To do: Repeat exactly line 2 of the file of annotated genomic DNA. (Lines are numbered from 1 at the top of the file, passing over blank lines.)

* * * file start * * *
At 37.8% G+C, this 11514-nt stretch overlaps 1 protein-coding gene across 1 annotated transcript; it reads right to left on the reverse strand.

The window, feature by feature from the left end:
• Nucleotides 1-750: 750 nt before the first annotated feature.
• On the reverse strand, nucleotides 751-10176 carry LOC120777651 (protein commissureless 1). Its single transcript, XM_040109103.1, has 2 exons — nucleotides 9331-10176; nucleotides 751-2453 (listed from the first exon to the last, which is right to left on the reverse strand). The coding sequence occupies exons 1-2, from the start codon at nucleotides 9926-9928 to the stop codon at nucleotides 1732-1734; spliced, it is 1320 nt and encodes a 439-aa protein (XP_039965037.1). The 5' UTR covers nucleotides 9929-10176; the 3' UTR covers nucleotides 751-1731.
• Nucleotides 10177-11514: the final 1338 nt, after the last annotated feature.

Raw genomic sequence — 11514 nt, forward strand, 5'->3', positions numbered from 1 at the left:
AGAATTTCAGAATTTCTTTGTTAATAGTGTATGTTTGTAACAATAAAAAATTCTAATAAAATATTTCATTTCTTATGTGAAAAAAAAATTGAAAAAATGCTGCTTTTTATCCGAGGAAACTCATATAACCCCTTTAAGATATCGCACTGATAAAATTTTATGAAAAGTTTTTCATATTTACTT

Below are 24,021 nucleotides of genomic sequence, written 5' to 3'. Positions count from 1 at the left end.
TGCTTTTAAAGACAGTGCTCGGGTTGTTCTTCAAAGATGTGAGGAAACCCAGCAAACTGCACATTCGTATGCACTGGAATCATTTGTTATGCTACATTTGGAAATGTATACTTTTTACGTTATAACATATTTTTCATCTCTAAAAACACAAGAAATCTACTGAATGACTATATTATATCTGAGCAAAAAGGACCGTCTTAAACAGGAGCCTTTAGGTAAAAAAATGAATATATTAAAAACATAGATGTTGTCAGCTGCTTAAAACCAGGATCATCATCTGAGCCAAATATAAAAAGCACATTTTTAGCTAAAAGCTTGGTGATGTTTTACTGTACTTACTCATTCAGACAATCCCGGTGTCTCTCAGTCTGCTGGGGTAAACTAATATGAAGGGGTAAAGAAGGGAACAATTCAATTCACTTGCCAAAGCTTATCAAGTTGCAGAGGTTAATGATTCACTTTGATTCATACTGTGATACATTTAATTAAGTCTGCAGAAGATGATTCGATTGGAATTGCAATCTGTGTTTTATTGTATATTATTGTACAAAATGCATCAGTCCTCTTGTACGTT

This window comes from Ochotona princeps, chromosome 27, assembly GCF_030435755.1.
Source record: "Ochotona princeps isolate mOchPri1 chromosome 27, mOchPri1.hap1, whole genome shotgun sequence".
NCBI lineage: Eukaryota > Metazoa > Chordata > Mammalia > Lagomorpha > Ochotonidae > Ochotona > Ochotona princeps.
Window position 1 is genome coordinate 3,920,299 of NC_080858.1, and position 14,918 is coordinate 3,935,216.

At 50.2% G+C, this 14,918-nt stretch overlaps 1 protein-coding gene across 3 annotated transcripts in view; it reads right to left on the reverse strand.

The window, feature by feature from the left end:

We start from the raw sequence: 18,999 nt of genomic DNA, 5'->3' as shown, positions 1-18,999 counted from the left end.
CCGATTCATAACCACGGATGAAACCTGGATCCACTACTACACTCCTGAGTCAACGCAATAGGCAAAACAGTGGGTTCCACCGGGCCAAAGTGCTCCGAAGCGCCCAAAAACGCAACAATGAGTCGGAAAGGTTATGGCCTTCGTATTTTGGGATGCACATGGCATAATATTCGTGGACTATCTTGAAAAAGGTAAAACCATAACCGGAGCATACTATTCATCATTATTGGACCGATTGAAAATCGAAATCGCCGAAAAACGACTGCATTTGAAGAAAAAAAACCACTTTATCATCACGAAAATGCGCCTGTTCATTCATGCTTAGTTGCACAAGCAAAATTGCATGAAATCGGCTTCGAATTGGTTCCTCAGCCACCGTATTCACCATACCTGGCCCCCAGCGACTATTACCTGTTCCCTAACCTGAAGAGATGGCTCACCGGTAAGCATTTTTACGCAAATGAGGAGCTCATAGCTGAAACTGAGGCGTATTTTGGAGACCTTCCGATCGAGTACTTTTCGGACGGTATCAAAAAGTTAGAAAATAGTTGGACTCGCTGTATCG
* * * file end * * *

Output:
The window, feature by feature from the left end: